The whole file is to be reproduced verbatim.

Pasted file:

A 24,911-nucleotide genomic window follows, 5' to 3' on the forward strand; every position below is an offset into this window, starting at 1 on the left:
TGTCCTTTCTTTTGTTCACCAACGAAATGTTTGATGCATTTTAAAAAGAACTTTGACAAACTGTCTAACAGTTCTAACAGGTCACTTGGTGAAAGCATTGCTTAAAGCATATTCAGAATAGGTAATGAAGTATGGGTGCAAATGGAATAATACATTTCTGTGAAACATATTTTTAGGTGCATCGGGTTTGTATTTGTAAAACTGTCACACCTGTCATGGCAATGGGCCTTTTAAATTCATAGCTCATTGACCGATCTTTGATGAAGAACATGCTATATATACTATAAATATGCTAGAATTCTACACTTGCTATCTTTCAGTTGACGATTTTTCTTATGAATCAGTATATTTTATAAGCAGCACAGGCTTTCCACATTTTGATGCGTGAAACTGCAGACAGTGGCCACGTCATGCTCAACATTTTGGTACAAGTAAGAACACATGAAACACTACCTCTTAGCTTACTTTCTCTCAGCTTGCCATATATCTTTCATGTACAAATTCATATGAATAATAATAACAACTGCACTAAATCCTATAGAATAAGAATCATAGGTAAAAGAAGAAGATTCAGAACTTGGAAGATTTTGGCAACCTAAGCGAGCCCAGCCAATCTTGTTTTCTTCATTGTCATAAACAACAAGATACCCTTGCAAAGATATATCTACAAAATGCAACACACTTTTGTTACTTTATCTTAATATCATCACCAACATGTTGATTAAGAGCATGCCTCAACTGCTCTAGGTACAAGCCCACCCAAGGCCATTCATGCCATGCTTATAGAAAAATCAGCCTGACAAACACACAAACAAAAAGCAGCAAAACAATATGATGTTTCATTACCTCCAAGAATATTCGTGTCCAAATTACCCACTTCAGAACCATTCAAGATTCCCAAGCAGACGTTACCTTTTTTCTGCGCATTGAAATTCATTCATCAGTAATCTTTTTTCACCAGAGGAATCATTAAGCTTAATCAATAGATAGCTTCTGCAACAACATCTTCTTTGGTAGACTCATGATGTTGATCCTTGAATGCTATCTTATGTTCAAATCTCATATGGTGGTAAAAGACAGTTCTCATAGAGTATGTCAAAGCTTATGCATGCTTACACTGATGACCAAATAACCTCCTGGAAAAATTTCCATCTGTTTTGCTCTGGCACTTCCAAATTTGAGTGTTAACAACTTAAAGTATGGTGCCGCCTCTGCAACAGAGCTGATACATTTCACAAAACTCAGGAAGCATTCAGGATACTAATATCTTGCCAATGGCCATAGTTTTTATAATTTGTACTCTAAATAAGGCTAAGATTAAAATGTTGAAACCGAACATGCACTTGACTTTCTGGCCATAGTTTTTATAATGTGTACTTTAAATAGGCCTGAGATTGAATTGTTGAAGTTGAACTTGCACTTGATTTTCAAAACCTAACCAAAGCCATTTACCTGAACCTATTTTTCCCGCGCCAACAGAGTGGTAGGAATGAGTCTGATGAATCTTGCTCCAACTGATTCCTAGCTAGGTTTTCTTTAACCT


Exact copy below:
A 24,911-nucleotide genomic window follows, 5' to 3' on the forward strand; every position below is an offset into this window, starting at 1 on the left:
TGTCCTTTCTTTTGTTCACCAACGAAATGTTTGATGCATTTTAAAAAGAACTTTGACAAACTGTCTAACAGTTCTAACAGGTCACTTGGTGAAAGCATTGCTTAAAGCATATTCAGAATAGGTAATGAAGTATGGGTGCAAATGGAATAATACATTTCTGTGAAACATATTTTTAGGTGCATCGGGTTTGTATTTGTAAAACTGTCACACCTGTCATGGCAATGGGCCTTTTAAATTCATAGCTCATTGACCGATCTTTGATGAAGAACATGCTATATATACTATAAATATGCTAGAATTCTACACTTGCTATCTTTCAGTTGACGATTTTTCTTATGAATCAGTATATTTTATAAGCAGCACAGGCTTTCCACATTTTGATGCGTGAAACTGCAGACAGTGGCCACGTCATGCTCAACATTTTGGTACAAGTAAGAACACATGAAACACTACCTCTTAGCTTACTTTCTCTCAGCTTGCCATATATCTTTCATGTACAAATTCATATGAATAATAATAACAACTGCACTAAATCCTATAGAATAAGAATCATAGGTAAAAGAAGAAGATTCAGAACTTGGAAGATTTTGGCAACCTAAGCGAGCCCAGCCAATCTTGTTTTCTTCATTGTCATAAACAACAAGATACCCTTGCAAAGATATATCTACAAAATGCAACACACTTTTGTTACTTTATCTTAATATCATCACCAACATGTTGATTAAGAGCATGCCTCAACTGCTCTAGGTACAAGCCCACCCAAGGCCATTCATGCCATGCTTATAGAAAAATCAGCCTGACAAACACACAAACAAAAAGCAGCAAAACAATATGATGTTTCATTACCTCCAAGAATATTCGTGTCCAAATTACCCACTTCAGAACCATTCAAGATTCCCAAGCAGACGTTACCTTTTTTCTGCGCATTGAAATTCATTCATCAGTAATCTTTTTTCACCAGAGGAATCATTAAGCTTAATCAATAGATAGCTTCTGCAACAACATCTTCTTTGGTAGACTCATGATGTTGATCCTTGAATGCTATCTTATGTTCAAATCTCATATGGTGGTAAAAGACAGTTCTCATAGAGTATGTCAAAGCTTATGCATGCTTACACTGATGACCAAATAACCTCCTGGAAAAATTTCCATCTGTTTTGCTCTGGCACTTCCAAATTTGAGTGTTAACAACTTAAAGTATGGTGCCGCCTCTGCAACAGAGCTGATACATTTCACAAAACTCAGGAAGCATTCAGGATACTAATATCTTGCCAATGGCCATAGTTTTTATAATTTGTACTCTAAATAAGGCTAAGATTAAAATGTTGAAACCGAACATGCACTTGACTTTCTGGCCATAGTTTTTATAATGTGTACTTTAAATAGGCCTGAGATTGAATTGTTGAAGTTGAACTTGCACTTGATTTTCAAAACCTAACCAAAGCCATTTACCTGAACCTATTTTTCCCGCGCCAACAGAGTGGTAGGAATGAGTCTGATGAATCTTGCTCCAACTGATTCCTAGCTAGGTTTTCTTTAACCT